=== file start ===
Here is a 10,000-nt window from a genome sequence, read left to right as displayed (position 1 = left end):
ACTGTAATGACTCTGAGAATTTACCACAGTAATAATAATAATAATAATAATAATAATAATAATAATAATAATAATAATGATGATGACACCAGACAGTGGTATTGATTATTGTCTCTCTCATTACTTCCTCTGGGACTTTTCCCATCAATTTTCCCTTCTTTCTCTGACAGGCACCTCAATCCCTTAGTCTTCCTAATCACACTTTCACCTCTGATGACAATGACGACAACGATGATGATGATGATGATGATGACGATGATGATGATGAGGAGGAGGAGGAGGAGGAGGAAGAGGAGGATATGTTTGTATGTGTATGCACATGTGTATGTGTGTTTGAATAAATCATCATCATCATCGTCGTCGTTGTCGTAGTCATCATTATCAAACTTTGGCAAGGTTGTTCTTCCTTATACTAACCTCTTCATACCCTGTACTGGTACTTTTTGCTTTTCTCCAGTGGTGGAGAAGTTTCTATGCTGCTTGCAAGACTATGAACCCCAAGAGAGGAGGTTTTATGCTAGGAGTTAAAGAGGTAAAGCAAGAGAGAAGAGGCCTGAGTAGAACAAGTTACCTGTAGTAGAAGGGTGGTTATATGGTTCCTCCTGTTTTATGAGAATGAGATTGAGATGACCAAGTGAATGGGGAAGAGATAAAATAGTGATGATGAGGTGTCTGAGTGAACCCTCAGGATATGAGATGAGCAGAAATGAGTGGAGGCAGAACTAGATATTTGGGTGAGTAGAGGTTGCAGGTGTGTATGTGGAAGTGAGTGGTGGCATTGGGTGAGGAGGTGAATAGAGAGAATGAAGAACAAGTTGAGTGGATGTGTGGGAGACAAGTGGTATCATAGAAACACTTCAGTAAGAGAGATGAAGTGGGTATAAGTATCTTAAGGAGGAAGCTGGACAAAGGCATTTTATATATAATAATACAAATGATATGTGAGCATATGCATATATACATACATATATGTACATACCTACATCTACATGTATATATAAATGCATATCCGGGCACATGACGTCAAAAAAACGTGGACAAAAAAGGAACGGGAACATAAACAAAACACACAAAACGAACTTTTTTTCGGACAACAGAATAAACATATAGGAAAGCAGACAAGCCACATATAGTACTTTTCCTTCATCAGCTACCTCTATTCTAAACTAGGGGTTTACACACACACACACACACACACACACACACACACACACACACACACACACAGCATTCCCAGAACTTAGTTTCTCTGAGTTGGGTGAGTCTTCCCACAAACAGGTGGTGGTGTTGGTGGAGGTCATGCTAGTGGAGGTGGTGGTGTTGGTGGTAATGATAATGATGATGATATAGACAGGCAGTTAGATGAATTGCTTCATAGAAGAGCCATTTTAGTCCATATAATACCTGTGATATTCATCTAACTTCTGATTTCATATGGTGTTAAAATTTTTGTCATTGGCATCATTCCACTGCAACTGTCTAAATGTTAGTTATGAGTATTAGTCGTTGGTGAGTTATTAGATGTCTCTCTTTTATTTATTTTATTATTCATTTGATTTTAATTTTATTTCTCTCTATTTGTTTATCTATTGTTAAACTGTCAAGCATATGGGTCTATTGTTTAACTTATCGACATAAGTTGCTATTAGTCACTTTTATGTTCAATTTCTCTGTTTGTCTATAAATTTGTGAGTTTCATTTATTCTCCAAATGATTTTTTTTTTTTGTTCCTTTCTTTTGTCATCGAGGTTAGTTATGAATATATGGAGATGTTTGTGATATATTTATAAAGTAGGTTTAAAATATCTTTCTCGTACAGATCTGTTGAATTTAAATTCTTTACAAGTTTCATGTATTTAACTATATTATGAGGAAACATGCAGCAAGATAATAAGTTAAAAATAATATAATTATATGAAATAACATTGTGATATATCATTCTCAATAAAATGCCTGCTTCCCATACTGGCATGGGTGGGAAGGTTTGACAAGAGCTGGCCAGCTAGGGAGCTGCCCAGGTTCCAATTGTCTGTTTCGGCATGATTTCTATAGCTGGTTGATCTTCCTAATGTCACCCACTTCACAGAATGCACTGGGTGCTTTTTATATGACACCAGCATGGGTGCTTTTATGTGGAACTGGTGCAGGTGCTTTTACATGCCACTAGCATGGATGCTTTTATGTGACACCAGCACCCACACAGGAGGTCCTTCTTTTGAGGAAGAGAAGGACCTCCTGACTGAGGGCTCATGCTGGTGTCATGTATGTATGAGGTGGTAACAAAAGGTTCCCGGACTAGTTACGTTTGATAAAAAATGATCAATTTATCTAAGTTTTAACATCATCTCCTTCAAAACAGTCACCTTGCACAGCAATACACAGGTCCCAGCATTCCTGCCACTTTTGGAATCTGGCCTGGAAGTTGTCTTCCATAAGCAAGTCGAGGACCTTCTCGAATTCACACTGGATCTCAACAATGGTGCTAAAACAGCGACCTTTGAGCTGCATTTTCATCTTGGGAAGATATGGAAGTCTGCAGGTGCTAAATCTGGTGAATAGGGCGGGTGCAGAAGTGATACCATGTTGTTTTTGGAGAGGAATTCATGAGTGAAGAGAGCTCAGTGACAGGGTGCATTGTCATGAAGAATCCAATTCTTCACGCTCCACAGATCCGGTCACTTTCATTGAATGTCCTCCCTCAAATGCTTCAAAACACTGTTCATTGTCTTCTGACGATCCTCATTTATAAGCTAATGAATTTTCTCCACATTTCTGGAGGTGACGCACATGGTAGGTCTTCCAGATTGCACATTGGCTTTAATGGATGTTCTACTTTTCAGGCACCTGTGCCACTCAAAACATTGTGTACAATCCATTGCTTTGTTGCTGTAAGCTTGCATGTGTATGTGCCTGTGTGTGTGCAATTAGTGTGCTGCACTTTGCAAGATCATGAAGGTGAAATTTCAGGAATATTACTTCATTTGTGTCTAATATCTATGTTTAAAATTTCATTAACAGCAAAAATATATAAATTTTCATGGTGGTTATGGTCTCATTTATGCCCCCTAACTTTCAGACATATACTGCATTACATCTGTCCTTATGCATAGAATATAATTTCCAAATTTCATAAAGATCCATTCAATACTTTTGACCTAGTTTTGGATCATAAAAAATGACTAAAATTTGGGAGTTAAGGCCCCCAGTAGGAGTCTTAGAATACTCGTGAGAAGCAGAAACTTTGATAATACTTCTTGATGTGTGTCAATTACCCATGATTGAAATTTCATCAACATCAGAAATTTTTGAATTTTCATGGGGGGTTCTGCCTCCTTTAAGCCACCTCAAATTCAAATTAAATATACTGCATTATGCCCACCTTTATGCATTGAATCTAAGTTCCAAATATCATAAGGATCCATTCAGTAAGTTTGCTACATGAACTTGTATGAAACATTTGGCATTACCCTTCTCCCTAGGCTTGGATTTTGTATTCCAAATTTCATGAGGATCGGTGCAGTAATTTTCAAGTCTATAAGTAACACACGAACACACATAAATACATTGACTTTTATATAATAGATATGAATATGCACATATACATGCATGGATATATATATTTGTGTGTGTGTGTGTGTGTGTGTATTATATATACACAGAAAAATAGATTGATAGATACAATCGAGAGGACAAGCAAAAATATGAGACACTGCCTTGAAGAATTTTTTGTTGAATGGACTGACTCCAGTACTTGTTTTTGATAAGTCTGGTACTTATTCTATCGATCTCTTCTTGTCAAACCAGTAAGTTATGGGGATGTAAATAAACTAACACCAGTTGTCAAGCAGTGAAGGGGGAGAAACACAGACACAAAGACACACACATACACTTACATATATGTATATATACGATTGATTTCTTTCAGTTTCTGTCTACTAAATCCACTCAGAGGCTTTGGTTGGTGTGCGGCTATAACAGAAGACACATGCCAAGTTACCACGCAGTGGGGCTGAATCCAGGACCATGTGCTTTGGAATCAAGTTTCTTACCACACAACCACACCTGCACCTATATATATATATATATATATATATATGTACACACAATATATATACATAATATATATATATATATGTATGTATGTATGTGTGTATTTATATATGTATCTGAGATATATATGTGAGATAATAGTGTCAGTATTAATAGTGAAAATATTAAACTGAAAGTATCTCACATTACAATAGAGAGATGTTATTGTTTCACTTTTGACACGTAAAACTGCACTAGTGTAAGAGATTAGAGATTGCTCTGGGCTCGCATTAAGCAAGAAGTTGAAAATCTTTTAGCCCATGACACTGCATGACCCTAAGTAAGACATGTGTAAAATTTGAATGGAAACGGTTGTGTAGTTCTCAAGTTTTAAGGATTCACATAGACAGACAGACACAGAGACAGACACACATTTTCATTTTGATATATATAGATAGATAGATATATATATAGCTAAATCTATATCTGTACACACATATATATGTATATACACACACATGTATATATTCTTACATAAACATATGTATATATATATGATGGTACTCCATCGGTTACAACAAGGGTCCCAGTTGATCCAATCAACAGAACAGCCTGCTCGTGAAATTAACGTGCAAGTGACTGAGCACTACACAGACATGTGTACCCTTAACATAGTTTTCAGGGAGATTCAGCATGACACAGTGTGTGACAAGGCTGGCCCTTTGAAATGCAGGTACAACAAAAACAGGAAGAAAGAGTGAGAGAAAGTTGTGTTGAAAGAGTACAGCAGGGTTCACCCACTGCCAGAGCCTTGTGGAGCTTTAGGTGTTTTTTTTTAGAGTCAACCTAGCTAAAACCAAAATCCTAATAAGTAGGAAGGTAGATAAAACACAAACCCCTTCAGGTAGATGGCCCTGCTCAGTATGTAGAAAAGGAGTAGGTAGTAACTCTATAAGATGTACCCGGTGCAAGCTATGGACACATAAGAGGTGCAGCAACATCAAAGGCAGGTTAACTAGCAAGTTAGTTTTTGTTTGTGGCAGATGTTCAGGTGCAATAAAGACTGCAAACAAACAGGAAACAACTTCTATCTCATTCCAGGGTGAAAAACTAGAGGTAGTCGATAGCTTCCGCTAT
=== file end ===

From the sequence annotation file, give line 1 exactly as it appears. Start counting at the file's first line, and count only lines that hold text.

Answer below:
Here is a 10,000-nt window from a genome sequence, read left to right as displayed (position 1 = left end):